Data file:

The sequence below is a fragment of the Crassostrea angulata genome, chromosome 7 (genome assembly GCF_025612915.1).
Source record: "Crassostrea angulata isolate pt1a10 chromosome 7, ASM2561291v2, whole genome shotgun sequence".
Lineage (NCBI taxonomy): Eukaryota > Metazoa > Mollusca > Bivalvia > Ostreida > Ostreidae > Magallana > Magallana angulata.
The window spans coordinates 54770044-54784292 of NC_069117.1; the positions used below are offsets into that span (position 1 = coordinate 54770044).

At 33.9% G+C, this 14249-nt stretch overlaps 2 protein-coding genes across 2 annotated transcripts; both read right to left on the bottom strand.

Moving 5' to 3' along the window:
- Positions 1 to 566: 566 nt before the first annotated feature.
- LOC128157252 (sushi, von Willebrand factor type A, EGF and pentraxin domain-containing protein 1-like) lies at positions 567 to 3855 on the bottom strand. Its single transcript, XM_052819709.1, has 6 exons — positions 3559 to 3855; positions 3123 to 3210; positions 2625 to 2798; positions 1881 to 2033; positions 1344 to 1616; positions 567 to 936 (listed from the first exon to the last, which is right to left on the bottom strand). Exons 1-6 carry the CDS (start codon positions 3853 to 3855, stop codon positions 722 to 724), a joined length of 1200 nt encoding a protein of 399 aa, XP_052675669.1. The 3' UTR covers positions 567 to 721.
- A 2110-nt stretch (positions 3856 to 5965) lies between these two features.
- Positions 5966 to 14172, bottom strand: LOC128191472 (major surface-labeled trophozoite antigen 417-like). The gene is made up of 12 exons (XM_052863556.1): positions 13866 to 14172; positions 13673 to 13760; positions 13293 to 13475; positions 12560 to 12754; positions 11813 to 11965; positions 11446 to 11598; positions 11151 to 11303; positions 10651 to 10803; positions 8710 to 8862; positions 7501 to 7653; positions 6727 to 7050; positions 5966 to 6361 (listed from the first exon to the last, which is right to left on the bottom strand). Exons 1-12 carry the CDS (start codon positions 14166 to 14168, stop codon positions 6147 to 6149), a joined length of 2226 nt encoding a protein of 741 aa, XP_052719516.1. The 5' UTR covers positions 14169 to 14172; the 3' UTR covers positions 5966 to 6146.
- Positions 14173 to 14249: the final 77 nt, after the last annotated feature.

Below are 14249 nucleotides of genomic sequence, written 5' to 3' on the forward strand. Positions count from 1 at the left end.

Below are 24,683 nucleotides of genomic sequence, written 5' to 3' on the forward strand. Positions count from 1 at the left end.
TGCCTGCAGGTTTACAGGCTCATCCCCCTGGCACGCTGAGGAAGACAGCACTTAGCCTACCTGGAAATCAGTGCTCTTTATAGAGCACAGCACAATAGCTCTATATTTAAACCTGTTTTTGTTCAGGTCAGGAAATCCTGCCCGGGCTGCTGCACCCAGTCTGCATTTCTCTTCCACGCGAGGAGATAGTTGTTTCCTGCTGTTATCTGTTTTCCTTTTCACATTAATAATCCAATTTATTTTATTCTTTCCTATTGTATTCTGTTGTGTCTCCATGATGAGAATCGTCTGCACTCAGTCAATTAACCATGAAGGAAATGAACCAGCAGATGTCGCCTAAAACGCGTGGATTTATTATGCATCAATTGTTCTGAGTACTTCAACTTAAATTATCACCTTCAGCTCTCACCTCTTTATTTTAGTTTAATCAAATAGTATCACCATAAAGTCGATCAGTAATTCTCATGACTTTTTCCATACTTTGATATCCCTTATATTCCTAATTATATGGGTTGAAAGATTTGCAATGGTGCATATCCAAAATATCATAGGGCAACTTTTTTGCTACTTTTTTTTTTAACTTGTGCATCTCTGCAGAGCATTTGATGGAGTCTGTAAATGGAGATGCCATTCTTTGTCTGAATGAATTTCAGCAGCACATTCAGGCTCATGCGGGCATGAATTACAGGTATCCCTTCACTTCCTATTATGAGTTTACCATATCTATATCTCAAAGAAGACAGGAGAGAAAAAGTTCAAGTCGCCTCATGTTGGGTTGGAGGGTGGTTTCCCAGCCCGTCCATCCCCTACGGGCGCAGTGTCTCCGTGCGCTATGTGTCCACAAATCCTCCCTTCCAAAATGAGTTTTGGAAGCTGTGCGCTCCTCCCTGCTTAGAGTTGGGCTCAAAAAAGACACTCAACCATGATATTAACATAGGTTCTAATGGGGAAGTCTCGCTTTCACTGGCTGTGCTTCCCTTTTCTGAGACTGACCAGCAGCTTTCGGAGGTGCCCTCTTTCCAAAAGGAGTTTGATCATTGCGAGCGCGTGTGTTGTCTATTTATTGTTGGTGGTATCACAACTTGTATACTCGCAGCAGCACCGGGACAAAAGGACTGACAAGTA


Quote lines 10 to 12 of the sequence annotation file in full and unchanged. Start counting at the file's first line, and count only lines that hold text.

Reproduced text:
- Positions 5966 to 14172, bottom strand: LOC128191472 (major surface-labeled trophozoite antigen 417-like). The gene is made up of 12 exons (XM_052863556.1): positions 13866 to 14172; positions 13673 to 13760; positions 13293 to 13475; positions 12560 to 12754; positions 11813 to 11965; positions 11446 to 11598; positions 11151 to 11303; positions 10651 to 10803; positions 8710 to 8862; positions 7501 to 7653; positions 6727 to 7050; positions 5966 to 6361 (listed from the first exon to the last, which is right to left on the bottom strand). Exons 1-12 carry the CDS (start codon positions 14166 to 14168, stop codon positions 6147 to 6149), a joined length of 2226 nt encoding a protein of 741 aa, XP_052719516.1. The 5' UTR covers positions 14169 to 14172; the 3' UTR covers positions 5966 to 6146.
- Positions 14173 to 14249: the final 77 nt, after the last annotated feature.

Below are 14249 nucleotides of genomic sequence, written 5' to 3' on the forward strand. Positions count from 1 at the left end.